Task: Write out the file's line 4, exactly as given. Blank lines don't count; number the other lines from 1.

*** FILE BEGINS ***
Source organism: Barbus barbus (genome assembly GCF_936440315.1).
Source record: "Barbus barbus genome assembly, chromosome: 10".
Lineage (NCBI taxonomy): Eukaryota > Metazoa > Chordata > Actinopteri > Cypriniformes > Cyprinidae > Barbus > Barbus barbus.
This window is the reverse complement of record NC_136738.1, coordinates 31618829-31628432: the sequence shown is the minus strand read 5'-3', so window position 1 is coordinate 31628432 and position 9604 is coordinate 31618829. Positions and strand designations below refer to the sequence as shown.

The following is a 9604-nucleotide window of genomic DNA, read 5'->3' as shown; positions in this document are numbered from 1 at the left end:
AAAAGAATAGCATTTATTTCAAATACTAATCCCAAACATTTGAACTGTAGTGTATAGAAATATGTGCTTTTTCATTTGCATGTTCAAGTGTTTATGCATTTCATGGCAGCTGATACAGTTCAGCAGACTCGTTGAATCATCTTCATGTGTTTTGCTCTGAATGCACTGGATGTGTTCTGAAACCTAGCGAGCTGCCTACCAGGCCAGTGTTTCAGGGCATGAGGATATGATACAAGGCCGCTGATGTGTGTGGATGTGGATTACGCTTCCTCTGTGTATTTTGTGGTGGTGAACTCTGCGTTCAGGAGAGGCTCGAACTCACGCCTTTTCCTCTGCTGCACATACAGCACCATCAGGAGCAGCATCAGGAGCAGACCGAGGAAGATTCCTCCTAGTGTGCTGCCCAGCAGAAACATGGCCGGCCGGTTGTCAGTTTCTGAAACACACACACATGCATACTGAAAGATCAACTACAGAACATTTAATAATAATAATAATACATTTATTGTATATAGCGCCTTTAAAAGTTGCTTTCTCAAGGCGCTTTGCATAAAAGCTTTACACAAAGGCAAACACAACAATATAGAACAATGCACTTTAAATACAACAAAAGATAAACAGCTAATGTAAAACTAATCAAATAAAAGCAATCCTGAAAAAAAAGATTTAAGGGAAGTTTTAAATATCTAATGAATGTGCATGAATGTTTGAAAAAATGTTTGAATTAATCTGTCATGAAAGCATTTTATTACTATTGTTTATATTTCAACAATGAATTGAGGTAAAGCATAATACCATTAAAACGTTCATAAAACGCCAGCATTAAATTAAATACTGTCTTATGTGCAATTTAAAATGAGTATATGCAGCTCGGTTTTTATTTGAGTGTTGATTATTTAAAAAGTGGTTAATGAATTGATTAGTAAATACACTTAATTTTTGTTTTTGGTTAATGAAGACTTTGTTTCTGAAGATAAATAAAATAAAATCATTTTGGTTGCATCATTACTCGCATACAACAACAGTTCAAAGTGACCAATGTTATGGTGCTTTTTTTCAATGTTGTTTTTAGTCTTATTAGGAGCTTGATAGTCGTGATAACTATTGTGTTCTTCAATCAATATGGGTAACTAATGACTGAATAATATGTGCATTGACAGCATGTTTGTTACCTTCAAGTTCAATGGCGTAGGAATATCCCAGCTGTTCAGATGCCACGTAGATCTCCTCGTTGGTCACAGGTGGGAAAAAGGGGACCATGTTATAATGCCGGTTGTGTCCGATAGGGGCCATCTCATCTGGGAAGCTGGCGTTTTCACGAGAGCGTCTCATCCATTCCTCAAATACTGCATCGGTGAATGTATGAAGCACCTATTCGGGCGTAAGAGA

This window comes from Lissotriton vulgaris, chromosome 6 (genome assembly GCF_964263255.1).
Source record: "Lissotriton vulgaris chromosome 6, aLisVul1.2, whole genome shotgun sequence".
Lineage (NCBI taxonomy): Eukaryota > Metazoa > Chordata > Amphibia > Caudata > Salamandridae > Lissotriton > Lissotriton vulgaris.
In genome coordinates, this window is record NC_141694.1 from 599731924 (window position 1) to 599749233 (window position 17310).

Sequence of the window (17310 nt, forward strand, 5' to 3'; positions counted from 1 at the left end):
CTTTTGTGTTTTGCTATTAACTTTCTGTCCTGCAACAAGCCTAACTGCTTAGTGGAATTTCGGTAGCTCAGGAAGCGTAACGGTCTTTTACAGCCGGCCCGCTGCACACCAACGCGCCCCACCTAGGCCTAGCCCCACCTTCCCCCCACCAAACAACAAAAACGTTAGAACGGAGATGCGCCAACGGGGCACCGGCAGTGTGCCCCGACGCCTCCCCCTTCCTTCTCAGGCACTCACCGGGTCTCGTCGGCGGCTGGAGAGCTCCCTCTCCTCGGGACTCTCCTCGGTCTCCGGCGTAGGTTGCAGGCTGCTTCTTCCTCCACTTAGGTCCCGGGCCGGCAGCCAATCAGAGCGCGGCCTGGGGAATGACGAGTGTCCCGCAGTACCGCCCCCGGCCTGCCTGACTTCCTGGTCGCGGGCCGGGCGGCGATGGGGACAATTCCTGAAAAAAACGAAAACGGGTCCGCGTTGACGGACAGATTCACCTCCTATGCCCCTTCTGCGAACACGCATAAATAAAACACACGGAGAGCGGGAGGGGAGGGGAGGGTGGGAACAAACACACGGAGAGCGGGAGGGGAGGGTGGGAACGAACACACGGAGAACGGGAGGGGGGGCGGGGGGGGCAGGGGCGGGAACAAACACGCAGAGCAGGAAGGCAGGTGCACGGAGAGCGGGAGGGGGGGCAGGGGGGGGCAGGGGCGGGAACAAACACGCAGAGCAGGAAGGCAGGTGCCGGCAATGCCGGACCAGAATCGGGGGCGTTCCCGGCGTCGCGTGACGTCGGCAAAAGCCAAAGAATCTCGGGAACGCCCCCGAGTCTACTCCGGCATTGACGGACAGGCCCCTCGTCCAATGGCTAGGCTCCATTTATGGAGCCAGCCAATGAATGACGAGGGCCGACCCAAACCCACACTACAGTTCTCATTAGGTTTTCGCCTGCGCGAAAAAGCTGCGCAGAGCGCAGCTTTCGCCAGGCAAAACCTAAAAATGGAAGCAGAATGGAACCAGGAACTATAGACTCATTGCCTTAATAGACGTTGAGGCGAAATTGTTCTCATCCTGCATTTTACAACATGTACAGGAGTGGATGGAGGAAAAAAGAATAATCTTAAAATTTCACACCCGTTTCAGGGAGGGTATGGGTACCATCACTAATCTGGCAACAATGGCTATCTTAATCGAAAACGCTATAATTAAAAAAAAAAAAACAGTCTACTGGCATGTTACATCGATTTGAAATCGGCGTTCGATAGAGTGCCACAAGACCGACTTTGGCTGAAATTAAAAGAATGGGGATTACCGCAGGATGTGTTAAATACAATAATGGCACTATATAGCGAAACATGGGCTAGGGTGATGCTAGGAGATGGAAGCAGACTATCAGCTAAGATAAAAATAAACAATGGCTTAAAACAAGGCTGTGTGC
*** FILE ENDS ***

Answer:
This window is the reverse complement of record NC_136738.1, coordinates 31618829-31628432: the sequence shown is the minus strand read 5'-3', so window position 1 is coordinate 31628432 and position 9604 is coordinate 31618829. Positions and strand designations below refer to the sequence as shown.